(EnergyAsia, August 24 2011, Wednesday) — Iraq is working with China and South Korea to develop its oil and gas production.

Despite the challenges of operating in a war-torn economy, Iran has raised its total crude oil output to more than 2.8 million b/d and expects to earn more than US$80 billion in export revenues this year, said Oil Minister Abdul Kareem al-Luaibi.
 
With China National Petroleum Corp (CNPC)’s starting up operations at the Al-Ahdab field in June, Iraq, holder of the world’s fifth-largest crude reserves, expects to raise export to 2.5 million b/d next year.

The Chinese state firm has wasted little time developing the one-billion-barrel field after it became the first company to be awarded a licence by the Iraqi government following the overthrow of Saddam Hussein in 2003.

CNPC said Al-Ahdab is the first new major oilfield to become operational in Iraq for more than 20 years.

CNPC, the surprise winner when its US$3.5 billion bid was accepted in November 2008, is producing 60,000 b/d from the central Iraq field. It is planning to raise production to 160,000 b/d by end-2012.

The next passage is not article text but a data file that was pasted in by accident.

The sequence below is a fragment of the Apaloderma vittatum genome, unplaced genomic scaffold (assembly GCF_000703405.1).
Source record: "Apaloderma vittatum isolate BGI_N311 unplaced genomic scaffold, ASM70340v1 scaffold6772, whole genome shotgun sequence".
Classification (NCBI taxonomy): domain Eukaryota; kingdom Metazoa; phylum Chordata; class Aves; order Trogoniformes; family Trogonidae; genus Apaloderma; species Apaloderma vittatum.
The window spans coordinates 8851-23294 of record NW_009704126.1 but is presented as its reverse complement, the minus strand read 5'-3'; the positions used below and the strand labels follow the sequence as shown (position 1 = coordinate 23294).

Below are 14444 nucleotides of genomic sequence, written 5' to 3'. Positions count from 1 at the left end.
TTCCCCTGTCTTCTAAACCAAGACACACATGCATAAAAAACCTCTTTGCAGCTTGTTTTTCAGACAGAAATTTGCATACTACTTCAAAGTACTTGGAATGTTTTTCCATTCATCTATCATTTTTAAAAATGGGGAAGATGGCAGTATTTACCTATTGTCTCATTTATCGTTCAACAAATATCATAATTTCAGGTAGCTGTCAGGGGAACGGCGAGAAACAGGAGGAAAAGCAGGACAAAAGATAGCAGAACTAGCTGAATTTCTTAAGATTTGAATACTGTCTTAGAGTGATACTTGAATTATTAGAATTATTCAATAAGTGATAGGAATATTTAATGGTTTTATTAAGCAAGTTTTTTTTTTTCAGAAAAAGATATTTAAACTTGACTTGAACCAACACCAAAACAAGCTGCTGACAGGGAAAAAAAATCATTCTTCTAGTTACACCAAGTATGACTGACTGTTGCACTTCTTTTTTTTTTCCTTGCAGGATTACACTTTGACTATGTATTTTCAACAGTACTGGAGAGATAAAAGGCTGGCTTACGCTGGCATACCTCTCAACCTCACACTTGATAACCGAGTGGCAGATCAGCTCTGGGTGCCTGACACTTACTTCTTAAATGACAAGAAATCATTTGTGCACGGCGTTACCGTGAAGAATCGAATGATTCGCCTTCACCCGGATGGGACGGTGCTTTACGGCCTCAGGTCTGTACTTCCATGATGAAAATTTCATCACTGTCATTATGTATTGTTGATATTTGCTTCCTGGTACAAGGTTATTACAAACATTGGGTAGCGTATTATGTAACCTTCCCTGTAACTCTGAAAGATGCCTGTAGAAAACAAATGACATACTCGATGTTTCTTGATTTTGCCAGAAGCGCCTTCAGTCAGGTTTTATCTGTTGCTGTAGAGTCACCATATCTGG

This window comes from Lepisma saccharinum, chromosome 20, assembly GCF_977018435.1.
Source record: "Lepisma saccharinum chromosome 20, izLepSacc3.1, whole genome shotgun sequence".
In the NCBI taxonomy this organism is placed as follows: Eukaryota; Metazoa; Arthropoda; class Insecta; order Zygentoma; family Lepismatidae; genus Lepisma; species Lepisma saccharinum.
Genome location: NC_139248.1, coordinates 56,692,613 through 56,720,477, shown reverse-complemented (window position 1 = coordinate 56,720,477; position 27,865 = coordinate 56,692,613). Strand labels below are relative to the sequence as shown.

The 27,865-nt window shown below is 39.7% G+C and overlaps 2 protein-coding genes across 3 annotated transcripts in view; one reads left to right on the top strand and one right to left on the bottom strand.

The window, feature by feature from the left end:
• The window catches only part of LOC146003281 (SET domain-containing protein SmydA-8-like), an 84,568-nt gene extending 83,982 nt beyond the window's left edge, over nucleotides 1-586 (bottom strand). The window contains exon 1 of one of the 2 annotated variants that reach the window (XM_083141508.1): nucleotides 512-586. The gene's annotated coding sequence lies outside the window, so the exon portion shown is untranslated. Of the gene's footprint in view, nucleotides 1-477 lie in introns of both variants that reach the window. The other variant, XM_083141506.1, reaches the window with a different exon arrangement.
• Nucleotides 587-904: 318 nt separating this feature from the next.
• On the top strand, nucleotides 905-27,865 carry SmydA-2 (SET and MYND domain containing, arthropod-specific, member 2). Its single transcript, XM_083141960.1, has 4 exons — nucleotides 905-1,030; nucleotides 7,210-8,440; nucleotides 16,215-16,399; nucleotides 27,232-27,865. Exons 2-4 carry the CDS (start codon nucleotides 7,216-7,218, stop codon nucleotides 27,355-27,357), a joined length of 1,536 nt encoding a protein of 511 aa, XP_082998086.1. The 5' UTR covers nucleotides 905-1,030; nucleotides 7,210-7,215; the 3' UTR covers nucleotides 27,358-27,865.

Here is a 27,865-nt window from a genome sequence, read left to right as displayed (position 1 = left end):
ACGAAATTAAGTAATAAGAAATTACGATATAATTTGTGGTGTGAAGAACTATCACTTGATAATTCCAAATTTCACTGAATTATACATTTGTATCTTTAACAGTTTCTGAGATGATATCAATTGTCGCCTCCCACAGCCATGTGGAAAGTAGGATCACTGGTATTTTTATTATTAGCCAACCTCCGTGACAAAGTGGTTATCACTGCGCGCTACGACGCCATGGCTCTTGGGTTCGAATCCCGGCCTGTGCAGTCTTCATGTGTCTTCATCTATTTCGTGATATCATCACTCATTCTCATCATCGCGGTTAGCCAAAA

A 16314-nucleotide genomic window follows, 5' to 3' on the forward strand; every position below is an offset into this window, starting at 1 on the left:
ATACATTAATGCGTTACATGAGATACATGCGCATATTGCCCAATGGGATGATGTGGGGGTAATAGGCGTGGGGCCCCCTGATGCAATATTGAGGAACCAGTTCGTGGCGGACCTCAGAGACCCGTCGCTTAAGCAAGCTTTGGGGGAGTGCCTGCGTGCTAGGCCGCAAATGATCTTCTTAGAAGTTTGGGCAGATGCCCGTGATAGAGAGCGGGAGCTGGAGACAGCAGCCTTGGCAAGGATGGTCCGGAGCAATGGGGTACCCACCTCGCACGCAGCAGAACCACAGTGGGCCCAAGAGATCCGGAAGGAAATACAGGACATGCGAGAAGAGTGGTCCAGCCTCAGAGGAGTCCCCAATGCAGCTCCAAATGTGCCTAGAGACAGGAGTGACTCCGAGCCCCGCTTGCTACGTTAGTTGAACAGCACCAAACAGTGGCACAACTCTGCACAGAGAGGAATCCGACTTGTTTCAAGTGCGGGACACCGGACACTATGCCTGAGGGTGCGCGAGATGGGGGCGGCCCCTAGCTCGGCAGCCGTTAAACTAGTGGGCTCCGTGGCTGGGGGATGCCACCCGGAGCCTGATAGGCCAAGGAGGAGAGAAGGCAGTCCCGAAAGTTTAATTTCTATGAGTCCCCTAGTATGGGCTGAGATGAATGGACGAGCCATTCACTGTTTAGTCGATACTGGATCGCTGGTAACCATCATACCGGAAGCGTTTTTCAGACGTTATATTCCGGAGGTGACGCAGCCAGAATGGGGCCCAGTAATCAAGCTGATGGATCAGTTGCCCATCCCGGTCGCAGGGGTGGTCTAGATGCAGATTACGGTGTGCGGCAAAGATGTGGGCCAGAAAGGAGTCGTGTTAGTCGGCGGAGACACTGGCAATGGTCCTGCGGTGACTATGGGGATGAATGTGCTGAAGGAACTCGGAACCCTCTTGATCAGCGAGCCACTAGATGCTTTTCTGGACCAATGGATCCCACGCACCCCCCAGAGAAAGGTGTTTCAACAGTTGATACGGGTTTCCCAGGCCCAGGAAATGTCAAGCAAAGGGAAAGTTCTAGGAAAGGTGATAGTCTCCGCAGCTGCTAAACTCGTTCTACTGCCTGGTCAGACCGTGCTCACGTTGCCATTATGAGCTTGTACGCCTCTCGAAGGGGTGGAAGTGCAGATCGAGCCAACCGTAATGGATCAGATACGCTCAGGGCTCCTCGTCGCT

In 2009, CNPC and UK’s BP were awarded the contract to jointly raise production at Iraq’ s biggest oil field, Rumaila, which holds an estimated reserves of 17.7 billion barrels. Later the same year, it led a consortium to win the rights to develop the Halfaya field which holds more than four billion barrels of oil.

Baghdad has also begun working with the South Korean government to help rehabilitate Iraq’s economy and energy sector following up on their April cooperation agreement. The two sides have pledged to cooperate to build up Iraq’s power plants, oil refineries, housing, roads, bridges, schools, hospitals and other vital infrastructure.

 In exchange, Iraq has promised to ensure long-term supply of 250,000 b/d of crude oil to South Korea at market prices.